In Belgian literature the names most familiar to English-speaking readers have been Maurice Maeterlinck and Émile Verhaeren. A name that has largely been overlooked is Charles Theodore Henri de Coster (KAWS-tur), the man whom Verhaeren called “the father of Belgian literature.” De Coster studied law at the University of Brussels. Later he filled a responsible position with the Société Générale, but he found this work too constricting. Instead, he began writing political articles and novels, first as a freelance writer and later as instructor of French literature at the Military School of Brussels. It was here, after a quiet life, that he died, relatively unmourned for one so important to Belgian letters.
The task de Coster set for himself was to create the conscience of his people. He believed, however, that the people of the middle class were all “tarred with the same monotony,” so he went to the peasants and collected their tales, and he looked to the Flemish past and studied its history and its painters. These interests gave direction to his talent and shape to his art.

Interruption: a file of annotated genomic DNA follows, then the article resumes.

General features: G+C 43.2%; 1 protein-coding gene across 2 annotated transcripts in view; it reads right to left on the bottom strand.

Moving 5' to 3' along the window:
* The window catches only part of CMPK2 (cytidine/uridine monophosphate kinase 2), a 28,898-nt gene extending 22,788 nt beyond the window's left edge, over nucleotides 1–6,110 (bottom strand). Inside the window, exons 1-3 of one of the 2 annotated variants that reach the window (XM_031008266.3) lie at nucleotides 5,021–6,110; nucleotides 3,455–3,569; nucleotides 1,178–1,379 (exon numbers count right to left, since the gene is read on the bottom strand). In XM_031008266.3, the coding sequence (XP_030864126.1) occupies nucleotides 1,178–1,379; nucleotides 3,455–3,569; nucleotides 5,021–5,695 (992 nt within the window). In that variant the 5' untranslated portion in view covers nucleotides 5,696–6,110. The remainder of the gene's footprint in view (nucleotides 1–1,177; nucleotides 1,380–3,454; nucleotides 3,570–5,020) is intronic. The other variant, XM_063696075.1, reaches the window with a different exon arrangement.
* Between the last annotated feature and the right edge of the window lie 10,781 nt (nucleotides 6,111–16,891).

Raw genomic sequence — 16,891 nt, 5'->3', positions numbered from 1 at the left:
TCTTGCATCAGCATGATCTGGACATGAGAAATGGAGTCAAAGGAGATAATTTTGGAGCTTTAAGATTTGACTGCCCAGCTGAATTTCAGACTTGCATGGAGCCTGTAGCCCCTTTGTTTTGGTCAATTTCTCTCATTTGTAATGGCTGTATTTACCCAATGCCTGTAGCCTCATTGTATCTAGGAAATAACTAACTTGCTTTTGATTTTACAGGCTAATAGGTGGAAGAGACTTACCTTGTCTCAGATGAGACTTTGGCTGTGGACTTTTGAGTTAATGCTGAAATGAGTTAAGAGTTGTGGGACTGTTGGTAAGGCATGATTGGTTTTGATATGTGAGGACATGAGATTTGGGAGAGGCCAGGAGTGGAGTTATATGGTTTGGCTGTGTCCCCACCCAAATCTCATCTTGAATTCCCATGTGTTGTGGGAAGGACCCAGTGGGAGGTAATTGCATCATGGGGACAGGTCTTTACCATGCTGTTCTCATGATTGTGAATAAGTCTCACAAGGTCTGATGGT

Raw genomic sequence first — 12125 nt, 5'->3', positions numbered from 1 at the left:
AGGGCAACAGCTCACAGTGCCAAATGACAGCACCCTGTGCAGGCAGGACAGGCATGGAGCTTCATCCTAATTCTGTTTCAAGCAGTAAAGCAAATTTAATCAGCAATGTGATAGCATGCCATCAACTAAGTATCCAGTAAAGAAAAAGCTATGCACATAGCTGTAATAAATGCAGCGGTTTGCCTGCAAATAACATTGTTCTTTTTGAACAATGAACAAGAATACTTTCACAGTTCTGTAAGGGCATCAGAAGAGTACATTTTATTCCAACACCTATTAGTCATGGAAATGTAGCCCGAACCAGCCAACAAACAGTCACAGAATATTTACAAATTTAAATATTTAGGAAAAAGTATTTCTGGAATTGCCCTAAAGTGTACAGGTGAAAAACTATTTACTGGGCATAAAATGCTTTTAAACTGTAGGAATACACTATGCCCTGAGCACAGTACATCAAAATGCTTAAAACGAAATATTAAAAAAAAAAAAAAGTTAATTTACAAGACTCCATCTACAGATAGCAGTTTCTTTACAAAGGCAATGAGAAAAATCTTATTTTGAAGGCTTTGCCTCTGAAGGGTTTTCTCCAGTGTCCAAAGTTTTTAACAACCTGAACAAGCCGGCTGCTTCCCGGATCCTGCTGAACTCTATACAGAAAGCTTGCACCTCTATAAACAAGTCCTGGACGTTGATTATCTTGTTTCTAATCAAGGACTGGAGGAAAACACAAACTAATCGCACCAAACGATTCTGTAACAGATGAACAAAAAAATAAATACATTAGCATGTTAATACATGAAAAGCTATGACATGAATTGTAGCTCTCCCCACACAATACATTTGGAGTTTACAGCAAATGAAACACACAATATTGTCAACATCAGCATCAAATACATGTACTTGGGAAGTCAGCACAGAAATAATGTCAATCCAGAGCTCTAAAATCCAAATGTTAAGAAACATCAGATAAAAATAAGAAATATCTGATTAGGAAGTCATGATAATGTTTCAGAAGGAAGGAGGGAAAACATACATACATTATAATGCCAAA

His collection of folktales, Flemish Legends, sketches the vigor and wit of peasant life turned to a purpose beyond folk learning and beyond art for its own sake. One tale, for example, contains the familiar pact with the devil and three wishes motifs, but the story points to a political moral. Smetse Smee, a Flemish peasant, outwits the devil each...
(The entire section is 410 words.)